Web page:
Neoreactionary politics and the liberal imagination

AlexandriaJames Duesterberg at The Point:

The political imagination of the last thirty years has largely been shaped by the paradoxical belief that, as Margaret Thatcher put it, “there is no alternative”: that beliefs themselves are powerless to change the world. Life in the post-industrial West would be the happy end of history, and thus of ideologies, a calm and dreamless state. But the world into which we have settled has begun to feel cramped, and its inhabitants are increasingly restless. It is no longer possible to deny that there is a dream here, and it’s starting to seem like a bad one.

Since 1979 the divide between rich and poor has widened, while real wages for the non-managerial work that most people do have fallen and economic mobility has decreased. “Think different,” Apple urged in the Nineties: words of wisdom, to be sure, for the new economy, although the rewards seem to concentrate in the same place. Apple is 325 times bigger than it was in 1997; the average real wage for college graduates hasn’t increased at all. Like postmodern theory, Apple’s slogan makes “difference” into an opaque object of worship, a monolith or a space-gray smartphone: something intelligent but not quite human. “Think different,” not differently: the point is not to change your mind but to contemplate something else. Meanwhile, as the Silicon Valley tech giants grow ever more “different,” we sit around thinking about it in the academy, and living it on our phones. Tech executive or Uber driver, we find ourselves stuck in what Hito Steyerl calls “junktime,” an empty expectancy, somewhere between work and play and going nowhere.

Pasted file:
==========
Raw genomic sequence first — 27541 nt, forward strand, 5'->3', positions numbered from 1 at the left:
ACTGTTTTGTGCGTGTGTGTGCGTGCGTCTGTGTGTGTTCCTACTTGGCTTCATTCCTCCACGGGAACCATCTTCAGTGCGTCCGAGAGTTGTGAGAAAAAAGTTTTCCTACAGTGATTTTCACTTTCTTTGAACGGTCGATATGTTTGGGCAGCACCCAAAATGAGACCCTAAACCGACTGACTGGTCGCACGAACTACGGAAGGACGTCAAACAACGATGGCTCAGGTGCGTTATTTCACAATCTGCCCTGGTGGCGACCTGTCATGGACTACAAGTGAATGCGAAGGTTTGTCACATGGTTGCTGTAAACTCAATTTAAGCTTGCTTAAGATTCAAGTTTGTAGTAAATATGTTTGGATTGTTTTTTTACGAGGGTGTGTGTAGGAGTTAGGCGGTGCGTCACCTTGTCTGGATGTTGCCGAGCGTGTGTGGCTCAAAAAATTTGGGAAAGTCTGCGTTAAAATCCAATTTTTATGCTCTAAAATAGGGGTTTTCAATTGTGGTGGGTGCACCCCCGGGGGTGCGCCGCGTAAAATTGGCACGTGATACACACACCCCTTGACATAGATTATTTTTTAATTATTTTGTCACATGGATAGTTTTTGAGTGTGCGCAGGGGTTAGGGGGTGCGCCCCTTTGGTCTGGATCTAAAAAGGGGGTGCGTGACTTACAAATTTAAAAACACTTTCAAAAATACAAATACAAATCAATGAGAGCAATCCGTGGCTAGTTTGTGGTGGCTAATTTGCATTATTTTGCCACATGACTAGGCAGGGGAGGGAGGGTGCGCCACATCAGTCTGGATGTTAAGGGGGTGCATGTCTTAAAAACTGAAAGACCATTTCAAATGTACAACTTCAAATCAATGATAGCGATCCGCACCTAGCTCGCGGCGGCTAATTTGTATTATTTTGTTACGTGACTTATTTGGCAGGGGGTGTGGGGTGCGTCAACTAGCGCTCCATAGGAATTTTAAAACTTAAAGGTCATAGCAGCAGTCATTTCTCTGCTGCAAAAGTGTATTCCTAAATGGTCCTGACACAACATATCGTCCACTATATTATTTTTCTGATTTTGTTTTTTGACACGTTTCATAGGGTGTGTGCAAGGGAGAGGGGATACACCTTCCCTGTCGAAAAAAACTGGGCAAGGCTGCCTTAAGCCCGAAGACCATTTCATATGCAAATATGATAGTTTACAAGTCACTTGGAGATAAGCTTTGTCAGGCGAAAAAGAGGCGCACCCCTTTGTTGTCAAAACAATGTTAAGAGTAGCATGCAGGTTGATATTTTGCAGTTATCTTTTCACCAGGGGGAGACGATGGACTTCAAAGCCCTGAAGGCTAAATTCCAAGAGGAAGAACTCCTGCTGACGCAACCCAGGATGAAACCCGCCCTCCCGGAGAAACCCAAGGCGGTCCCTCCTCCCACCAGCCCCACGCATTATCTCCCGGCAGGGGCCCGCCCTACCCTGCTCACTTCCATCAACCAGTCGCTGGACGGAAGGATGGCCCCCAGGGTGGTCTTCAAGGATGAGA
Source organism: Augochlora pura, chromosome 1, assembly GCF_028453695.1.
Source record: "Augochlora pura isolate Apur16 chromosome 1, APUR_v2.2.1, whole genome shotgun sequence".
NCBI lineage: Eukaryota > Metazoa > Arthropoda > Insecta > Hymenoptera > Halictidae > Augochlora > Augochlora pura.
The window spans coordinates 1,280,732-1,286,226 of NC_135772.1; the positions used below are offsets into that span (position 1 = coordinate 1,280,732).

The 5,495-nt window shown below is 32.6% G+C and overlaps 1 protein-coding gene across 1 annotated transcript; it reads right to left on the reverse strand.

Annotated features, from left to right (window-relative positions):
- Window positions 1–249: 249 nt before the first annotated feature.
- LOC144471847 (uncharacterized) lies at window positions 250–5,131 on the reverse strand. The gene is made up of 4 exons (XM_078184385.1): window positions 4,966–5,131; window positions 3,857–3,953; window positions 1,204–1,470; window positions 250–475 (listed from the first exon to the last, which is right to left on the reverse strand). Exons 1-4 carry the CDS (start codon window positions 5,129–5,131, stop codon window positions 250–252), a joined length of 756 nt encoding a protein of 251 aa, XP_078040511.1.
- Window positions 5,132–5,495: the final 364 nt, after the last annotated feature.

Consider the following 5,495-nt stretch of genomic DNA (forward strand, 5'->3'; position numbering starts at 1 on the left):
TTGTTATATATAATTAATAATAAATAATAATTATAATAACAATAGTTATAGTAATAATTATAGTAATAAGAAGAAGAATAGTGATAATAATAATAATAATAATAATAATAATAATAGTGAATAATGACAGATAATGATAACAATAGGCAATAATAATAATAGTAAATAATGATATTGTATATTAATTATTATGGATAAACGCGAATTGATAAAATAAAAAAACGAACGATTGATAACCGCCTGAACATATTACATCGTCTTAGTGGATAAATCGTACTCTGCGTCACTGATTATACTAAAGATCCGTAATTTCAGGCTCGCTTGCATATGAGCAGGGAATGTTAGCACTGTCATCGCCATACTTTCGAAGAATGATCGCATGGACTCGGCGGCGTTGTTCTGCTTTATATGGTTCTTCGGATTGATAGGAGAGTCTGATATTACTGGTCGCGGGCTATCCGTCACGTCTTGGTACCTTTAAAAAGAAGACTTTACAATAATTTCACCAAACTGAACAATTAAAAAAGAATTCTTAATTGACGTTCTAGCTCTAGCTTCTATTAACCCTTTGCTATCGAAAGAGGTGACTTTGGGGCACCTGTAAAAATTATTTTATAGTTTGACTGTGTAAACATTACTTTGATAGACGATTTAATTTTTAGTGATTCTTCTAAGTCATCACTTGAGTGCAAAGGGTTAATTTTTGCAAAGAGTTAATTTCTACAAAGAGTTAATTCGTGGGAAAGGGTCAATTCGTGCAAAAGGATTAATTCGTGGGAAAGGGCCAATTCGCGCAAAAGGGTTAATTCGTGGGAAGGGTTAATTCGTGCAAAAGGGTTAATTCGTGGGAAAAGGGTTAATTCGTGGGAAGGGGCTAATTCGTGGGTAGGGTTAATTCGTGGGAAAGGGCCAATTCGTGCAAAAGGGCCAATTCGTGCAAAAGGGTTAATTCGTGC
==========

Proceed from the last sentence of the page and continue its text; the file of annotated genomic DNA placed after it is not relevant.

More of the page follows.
more here.